The Victor Mourning are the least known band in this series of articles, undeservedly so. I discovered the band during my triangulation of the genre. In a discussion thread on a music forum one member submitted a very informed list of suggestions of gothic country bands. His taste was exquisite. Humbly, and in passing, he mentioned his own band. I followed this lead and eventually bought their album on line. I was hooked. There’s a dark streak in the music, but it’s also razor sharp and cuts straight through joints and marrow. Their website describes it as ”dark Americana, hillbilly noir, gothic country, dark twang, the half barbaric yawp of ancestors who would shame you if you met them.” The lyrics are dark and deal with ”grief-torn outcasts, confidences betrayed, piracy, and murder. There’s a song about a man who eats nothing but locusts and Campbell’s soup, another about an itinerant albino, and an unexpected version of the ancient Greek myth of Icarus set in the hills of rural Arkansas.” Stephen sings in a nasal, gloomy style and Lynne adds beautiful harmonies to the choruses.

The Victor Mourning have recorded an album: A Handful of Locusts (2010), released on Backwoods Modern Recordings. A single with the British label Folk Police has been planned since 2012, but has not yet been released. I asked The Victor Mourning if they plan to release a second album. They do, but it will likely only be released on vinyl and download in late 2013. Since my preferred format is the CD, this worries me a bit. As an alternative, if a CD is not in the works, I hope the album will be downloadable in FLAC (Free Lossless Audio Code) format. The cover [of A Handful of Locusts] was designed by Jamie Panzer and features a drawing of Gryllus Cristatus (grasshopper) by George Shaw, 1895 (sic).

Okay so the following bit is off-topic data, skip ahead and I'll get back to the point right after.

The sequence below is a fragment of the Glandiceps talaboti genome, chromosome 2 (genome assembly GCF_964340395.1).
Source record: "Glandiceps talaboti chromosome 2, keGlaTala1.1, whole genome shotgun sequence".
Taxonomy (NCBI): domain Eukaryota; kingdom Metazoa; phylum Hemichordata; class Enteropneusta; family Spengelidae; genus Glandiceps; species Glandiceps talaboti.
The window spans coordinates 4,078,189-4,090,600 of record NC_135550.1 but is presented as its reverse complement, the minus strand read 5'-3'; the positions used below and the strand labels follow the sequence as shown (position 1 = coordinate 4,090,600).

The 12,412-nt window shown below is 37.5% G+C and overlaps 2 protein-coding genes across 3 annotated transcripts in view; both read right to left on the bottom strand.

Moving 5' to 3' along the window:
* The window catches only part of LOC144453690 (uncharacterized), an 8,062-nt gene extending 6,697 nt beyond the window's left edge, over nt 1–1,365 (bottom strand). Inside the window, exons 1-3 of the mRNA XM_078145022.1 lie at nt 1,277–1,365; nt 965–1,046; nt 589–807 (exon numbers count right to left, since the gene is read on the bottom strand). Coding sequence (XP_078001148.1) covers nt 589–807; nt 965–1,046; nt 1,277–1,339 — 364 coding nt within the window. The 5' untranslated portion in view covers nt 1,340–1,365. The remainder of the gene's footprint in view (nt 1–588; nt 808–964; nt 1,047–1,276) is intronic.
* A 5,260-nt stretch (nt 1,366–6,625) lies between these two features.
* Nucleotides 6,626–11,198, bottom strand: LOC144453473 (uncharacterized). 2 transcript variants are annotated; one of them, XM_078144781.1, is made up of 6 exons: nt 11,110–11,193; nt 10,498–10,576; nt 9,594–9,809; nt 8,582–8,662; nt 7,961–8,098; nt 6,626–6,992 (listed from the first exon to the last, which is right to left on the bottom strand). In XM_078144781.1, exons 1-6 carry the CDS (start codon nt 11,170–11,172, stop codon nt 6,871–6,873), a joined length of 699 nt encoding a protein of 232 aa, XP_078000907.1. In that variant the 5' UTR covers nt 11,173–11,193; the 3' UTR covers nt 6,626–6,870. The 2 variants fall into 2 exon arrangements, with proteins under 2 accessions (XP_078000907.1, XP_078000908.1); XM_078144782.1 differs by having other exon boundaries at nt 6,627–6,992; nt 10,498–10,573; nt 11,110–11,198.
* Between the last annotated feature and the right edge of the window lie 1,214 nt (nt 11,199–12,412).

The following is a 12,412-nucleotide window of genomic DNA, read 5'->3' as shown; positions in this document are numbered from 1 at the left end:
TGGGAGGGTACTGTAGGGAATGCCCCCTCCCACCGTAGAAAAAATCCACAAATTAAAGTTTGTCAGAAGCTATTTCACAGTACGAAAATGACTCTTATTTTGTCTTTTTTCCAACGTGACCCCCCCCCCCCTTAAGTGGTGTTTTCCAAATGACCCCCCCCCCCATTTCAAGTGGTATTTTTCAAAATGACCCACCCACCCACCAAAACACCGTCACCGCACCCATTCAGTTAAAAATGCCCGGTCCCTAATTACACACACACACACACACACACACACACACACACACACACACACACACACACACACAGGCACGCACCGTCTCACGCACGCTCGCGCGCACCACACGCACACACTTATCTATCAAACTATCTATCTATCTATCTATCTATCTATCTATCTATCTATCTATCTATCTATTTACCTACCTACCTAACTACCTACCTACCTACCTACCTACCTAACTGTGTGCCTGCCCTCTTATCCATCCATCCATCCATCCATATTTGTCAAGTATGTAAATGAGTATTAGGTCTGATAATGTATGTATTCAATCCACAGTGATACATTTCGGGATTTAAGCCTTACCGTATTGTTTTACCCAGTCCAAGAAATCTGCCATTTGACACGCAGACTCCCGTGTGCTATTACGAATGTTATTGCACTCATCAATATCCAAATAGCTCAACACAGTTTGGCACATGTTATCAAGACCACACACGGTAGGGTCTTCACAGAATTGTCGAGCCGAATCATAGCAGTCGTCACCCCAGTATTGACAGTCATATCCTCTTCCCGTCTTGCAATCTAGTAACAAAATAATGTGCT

What does the future hold for the band? It is, of course, hard for me to tell from the other side of the world, but the band is not just concerned with music. In the Journal section of their website, you’ll find very well written articles on subjects such as jewelry, art, antiques, quackery, genealogy, old historic homes, and the “Signs Following” church which follows the five signs: exorcism, speaking in tongues, laying on of hands, drinking poison (preferably strychnine or lye), and handling poisonous snakes. There’s much more content in this area of the website than in the sections dealing with the band’s music. What this means is unclear, but I hope it doesn’t displace the music. Judging by the high quality of the first album, this band should have another very good album in them. But it should be perfectly clear from this series of articles that you don’t become a millionaire playing gothic country. It’s more about survival than about being able to make a living with the music. It’s important that someone like me respects that fact while sitting here comfortably in my favorite chair with my laptop, expressing my views on the band’s choices, level of ambition, and persistence. 

As I’ve pointed out in the other articles in this series, to suggest tracks for a CD compilation for a band with only one album seems a bit odd and pretentious, but all the songs are solid. Below is a suggested CD compilation.

Translated by Stephen Canner